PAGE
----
The typical banh mi is made by stuffing cold cuts, pâtés and pork products into a fluffy French roll with fresh herbs and pickled vegetables. But lately a lesser-known, vegetarian version of the classic Vietnamese sandwich has found its way onto at least four menus in and near Portland.

The sandwich has shown up at Honey Paw, Green Elephant, South Portland convenience store and Asian sandwich shop Le Variety, and the Portland Food Co-op, where you can find it in the prepared foods cooler.

The sandwich is a legacy of French colonialism in modern day Vietnam, marrying French-influenced baguettes and mayonnaise with Vietnamese-influenced pickled carrots and cilantro and mint. The tofu version is associated with the vegetarian traditions of Buddhist temple cuisine.

In fact, Quang Nguyen, one of the owners of Le Variety and a Buddhist himself, said the store in South Portland’s Redbank neighborhood does attract customers from the Vietnamese Buddhist temple in South Portland.

More noticeable, though, have been the customers from surrounding towns seeking out the off-the-beaten-path shop to try the tofu sandwich after the store promoted photos of it on Facebook.

“It’s a great healthy option for people and very affordable,” Nguyen said. “We want to create more options for the vegetarian community, keep the costs down, and make it quick and filling.”

The Le Variety tofu banh mi is a bargain at $4.85, while the others range in price from $9 to $12. Nguyen said the tofu banh mi is the store’s top seller alongside the beef banh mi.

The plant-based banh mi sandwiches in the Portland area share similar flavors, but have a number of differences, too: The tofu is generally fried, with the Green Elephant and the Honey Paw using Maine-made, organic Heiwa tofu. Both the Green Elephant and Le Variety season the tofu in a lemongrass marinade. The Honey Paw dunks it in tempura batter before frying and the bread is made in-house.

The sandwiches at Le Variety and Green Elephant feature house-pickled carrots (and daikon at Green Elephant). Le Variety and the Honey Paw make their own mayonnaise, with eggs, but the sandwiches can be ordered without the mayo. The Green Elephant uses vegan mayonnaise, while the Portland Food Co-op banh mi has no mayonnaise.

That is just one of the ways that the co-op’s banh mi is the least traditional of the four. In place of tofu, the co-op uses Maine-made, organic Lalibela tempeh marinated in Korean barbecue sauce and pan-seared. The carrots aren’t pickled. The sandwich is presented in a whole wheat wrap and comes with a container of red pepper vinaigrette dressing.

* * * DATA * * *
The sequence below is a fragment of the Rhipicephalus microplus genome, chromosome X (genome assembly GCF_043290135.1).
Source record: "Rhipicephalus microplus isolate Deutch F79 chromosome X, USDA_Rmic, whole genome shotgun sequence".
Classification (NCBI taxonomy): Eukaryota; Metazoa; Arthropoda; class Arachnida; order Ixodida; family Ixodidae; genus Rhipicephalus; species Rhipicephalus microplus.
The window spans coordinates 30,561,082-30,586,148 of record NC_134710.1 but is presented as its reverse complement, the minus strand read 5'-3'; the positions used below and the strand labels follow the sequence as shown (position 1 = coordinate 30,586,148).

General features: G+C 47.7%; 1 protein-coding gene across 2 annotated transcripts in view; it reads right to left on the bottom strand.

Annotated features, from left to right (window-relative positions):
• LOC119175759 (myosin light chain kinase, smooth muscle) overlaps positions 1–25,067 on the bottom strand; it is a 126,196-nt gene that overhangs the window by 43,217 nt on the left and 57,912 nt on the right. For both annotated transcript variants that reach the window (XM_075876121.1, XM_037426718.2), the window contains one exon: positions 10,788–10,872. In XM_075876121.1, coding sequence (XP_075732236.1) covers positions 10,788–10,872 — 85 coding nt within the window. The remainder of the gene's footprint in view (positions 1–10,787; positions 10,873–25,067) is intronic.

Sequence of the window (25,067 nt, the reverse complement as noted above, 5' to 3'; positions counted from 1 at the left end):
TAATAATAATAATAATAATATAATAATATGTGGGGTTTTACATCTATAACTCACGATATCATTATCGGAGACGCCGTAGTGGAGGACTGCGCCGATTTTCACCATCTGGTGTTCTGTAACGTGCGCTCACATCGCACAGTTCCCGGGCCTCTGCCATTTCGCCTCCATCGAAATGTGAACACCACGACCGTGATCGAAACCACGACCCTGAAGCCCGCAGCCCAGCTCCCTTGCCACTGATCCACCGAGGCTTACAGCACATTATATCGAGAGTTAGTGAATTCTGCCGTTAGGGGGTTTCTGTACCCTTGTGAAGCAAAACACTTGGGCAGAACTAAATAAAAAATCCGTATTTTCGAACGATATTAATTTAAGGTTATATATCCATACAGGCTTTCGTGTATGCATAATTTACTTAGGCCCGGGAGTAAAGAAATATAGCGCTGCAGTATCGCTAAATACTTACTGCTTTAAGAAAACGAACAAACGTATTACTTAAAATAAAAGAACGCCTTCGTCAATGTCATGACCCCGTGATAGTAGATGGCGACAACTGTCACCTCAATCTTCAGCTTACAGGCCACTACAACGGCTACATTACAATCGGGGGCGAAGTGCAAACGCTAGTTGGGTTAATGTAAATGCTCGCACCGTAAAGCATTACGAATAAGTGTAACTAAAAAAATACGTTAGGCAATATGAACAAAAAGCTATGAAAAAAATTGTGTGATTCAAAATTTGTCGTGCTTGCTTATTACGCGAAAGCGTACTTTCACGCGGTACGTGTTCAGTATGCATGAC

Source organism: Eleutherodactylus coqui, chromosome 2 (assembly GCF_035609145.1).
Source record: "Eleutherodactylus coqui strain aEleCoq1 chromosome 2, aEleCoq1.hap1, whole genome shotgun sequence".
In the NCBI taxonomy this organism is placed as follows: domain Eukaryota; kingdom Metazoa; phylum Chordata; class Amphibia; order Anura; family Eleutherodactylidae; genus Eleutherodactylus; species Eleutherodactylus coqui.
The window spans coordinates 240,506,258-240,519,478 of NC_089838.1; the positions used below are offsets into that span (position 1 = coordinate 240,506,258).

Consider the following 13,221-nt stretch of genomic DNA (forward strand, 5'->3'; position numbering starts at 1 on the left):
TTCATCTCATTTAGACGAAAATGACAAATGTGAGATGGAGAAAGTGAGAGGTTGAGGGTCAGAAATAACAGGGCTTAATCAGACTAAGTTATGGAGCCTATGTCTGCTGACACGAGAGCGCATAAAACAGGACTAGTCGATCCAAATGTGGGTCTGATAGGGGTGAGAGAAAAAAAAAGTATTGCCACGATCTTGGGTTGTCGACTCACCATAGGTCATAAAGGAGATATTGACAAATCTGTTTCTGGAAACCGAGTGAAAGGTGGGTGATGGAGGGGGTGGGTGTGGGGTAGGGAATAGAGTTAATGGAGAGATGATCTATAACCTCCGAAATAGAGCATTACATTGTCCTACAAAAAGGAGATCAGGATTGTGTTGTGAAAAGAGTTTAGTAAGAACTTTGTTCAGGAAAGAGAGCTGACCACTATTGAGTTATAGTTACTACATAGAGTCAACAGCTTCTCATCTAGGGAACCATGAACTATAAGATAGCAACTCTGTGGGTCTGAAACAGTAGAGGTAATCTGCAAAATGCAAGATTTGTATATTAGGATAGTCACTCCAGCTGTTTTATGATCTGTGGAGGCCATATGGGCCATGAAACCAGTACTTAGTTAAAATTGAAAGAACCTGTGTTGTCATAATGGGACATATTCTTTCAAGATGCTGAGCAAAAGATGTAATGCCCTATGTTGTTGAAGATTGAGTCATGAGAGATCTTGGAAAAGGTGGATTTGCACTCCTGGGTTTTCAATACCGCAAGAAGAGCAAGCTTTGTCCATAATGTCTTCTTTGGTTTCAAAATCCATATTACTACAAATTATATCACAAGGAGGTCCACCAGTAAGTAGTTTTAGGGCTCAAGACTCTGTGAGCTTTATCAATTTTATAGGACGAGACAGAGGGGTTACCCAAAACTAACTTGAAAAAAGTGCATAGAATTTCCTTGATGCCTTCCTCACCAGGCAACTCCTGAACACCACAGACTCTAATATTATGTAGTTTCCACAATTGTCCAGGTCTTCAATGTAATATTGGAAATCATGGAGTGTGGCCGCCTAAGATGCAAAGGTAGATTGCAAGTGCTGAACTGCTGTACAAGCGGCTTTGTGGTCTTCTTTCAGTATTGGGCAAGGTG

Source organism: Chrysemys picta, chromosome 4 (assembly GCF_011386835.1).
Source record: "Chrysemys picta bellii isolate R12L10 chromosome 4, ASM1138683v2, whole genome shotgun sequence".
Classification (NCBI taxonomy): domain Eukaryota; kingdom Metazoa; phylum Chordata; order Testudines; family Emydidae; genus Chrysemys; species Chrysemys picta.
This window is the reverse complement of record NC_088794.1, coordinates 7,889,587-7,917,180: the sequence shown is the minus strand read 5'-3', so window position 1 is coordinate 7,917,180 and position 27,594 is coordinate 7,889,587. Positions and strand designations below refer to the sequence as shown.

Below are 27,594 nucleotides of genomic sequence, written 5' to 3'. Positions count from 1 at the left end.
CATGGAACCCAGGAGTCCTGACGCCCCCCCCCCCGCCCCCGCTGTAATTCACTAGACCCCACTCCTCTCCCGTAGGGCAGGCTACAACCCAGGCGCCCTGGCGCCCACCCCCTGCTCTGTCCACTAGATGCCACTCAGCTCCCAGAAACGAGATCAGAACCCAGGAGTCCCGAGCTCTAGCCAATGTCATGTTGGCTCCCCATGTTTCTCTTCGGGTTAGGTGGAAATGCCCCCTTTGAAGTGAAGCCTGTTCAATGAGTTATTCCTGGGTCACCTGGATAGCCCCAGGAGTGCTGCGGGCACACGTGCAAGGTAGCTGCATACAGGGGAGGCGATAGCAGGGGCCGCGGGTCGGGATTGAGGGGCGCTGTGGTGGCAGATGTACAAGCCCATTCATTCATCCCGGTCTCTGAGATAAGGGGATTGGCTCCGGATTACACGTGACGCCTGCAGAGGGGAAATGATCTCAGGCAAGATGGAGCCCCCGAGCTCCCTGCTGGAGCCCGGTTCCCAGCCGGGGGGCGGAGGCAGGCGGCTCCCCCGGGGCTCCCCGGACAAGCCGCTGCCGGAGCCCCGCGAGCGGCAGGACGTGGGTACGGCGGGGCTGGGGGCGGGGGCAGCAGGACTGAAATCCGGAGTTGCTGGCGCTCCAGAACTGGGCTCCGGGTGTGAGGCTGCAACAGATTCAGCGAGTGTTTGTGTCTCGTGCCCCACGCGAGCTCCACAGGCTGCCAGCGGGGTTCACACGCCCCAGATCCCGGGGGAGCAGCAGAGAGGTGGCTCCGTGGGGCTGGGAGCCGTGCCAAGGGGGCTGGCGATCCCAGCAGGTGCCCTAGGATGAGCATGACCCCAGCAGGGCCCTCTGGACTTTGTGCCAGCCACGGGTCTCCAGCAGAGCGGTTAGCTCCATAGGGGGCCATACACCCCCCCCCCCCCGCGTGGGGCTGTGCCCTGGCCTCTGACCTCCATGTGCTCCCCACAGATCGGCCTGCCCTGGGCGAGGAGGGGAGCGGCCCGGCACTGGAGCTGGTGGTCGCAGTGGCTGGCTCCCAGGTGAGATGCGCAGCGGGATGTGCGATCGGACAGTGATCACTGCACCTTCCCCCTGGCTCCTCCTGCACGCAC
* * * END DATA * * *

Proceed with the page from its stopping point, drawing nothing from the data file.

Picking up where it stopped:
The co-op’s banh mi now competes with the falafel sandwich – also vegan – as the grocery store’s top seller. Steve Quattrucci, the co-op’s deli manager, speculated that the meat-free sandwich’s sudden rise in local popularity is because a vegetarian banh mi appeals to non-vegetarians.

“It’s one of those sandwiches that you don’t need the meat,” he said. “People feel satisfied by it. That’s the key to getting crossover sales that appeal to more than just vegans. We find lots of meat eaters who are eating meat less and looking for healthier options.”

The Green Elephant has seen steady sales of its banh mi, said front-of-house manager Andy Cole. He attributed the appearance of vegetarian banh mi on local menus to the closing last year of Kim’s Sandwich Shop on St. John Street, which for years had offered an inexpensive tofu banh mi. Local grocers and restaurants, he said, are responding to the market void.

Brewster Taylor, chef de cuisine at the Honey Paw, said the restaurant’s tofu banh mi “sells pretty well” and also noted its crossover appeal. The banh mi is gaining fans among foodies, he said, because it’s “just a delicious sandwich.”

Author, blogger and Instagram star Andrea Duclos agrees. She lives in West Palm Beach, Florida, and included a recipe for a tofu banh mi (see recipe) in her 2015 vegan family cookbook “The Plantiful Table.”

The lifestyle blogger said the tofu banh mi is increasingly popular nationwide, in part as an extension of what she calls “bread culture.” Bread culture, she explained, includes everything from artisan bread to restaurants that serve only toast to more sandwiches on all menus.

“Hip sandwiches are just the thing now,” she said. “With the banh mi, you don’t have to be a vegan restaurant to have the sandwich. Bread culture is back and the tofu banh mi is hip, easy, and cool.”

Avery Yale Kamila is a food writer who lives in Portland. She can be reached at:

Twitter: AveryYaleKamila

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